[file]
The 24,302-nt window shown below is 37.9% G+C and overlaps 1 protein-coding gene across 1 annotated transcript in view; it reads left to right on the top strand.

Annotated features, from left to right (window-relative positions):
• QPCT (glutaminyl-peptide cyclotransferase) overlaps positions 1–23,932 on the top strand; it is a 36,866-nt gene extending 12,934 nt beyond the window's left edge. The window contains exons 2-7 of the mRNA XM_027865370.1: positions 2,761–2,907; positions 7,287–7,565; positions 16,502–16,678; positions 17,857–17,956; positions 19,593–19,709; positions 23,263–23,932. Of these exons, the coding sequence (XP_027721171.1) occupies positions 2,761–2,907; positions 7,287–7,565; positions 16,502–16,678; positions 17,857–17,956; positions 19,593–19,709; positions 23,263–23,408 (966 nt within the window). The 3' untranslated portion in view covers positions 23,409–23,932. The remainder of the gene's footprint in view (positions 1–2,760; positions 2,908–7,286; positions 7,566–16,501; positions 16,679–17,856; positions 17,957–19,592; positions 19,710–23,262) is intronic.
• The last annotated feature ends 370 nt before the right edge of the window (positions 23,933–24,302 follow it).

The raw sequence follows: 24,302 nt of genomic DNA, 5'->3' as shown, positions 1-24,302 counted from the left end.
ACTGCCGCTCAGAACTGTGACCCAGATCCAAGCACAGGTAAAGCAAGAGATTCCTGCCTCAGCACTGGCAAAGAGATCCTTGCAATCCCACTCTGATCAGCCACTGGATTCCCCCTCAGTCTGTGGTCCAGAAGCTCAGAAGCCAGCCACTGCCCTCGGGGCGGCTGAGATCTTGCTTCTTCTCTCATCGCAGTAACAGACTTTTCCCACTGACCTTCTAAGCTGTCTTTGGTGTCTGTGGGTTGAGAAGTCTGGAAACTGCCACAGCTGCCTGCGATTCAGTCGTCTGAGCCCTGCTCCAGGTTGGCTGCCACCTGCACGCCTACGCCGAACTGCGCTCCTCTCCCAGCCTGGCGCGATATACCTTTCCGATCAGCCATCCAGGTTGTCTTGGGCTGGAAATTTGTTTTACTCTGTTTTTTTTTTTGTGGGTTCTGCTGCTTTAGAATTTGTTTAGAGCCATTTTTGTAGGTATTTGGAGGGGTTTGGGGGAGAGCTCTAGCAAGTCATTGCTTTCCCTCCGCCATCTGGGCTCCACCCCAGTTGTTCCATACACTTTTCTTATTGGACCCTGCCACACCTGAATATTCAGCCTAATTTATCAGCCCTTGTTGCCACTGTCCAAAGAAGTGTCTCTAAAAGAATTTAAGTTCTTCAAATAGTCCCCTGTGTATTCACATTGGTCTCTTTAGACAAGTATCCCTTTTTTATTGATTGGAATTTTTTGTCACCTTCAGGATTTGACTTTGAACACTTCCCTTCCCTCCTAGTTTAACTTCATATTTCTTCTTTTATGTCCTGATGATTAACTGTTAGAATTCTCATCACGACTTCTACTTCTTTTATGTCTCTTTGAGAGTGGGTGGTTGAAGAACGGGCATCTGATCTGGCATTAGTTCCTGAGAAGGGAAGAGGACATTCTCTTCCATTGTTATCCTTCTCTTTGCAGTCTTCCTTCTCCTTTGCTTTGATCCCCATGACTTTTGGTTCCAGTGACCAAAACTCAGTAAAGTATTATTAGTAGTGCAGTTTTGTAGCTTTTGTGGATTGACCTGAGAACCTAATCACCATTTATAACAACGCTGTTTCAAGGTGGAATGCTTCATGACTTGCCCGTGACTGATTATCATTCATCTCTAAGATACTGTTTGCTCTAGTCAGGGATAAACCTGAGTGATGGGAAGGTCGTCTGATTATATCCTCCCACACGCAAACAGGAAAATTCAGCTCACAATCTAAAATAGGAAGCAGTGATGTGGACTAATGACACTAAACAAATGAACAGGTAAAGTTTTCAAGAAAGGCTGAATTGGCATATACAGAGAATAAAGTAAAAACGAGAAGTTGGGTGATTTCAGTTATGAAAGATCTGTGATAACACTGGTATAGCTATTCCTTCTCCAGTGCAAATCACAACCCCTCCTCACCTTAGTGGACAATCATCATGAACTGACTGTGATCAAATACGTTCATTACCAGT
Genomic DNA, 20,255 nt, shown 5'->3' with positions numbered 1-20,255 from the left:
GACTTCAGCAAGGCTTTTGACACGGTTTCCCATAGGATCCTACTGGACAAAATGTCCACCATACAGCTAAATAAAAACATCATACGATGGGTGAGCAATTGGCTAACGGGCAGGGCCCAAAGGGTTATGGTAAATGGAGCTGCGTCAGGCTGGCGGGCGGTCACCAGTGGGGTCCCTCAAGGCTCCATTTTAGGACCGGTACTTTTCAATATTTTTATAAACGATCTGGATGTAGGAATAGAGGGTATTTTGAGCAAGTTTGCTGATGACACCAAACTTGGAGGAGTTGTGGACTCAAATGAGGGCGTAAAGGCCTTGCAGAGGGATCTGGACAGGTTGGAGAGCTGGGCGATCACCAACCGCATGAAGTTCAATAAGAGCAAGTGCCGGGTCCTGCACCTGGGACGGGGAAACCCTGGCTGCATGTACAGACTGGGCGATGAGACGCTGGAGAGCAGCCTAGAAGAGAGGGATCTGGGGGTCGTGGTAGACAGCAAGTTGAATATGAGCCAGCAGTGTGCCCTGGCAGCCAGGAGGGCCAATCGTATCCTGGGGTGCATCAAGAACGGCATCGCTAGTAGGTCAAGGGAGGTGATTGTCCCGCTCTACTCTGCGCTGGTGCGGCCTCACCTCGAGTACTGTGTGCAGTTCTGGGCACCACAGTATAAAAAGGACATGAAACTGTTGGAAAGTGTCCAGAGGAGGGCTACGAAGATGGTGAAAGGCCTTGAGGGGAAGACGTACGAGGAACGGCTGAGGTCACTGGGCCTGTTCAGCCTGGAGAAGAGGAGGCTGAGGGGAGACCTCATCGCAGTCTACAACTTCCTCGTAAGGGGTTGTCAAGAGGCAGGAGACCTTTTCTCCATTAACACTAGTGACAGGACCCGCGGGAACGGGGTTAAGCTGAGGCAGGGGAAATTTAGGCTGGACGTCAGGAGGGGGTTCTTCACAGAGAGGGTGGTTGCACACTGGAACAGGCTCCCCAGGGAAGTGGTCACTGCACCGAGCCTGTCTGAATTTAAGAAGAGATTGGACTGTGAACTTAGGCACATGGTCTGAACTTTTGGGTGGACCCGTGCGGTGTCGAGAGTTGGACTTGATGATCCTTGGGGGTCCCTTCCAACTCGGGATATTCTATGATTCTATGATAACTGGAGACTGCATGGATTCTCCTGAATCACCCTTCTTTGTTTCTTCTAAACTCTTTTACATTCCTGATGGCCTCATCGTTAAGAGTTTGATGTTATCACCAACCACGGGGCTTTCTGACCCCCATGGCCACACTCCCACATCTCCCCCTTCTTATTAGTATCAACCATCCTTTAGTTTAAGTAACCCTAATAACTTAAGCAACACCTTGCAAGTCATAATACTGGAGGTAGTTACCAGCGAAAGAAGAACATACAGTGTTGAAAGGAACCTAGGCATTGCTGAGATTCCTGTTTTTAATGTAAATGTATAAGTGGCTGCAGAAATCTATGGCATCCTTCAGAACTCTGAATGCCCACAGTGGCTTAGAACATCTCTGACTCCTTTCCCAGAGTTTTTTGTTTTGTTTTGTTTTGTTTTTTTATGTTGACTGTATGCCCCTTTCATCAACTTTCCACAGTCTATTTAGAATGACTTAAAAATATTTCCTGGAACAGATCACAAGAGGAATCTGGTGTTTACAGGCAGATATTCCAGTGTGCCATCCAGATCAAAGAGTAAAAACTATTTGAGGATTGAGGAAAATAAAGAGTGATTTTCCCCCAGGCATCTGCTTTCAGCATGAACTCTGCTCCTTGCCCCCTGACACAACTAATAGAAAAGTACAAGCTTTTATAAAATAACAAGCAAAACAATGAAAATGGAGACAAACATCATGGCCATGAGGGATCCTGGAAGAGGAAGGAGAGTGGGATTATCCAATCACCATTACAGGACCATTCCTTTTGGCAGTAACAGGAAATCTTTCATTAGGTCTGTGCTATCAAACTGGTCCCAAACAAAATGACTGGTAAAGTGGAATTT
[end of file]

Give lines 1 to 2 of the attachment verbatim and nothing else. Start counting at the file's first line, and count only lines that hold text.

The 24,302-nt window shown below is 37.9% G+C and overlaps 1 protein-coding gene across 1 annotated transcript in view; it reads left to right on the top strand.

Annotated features, from left to right (window-relative positions):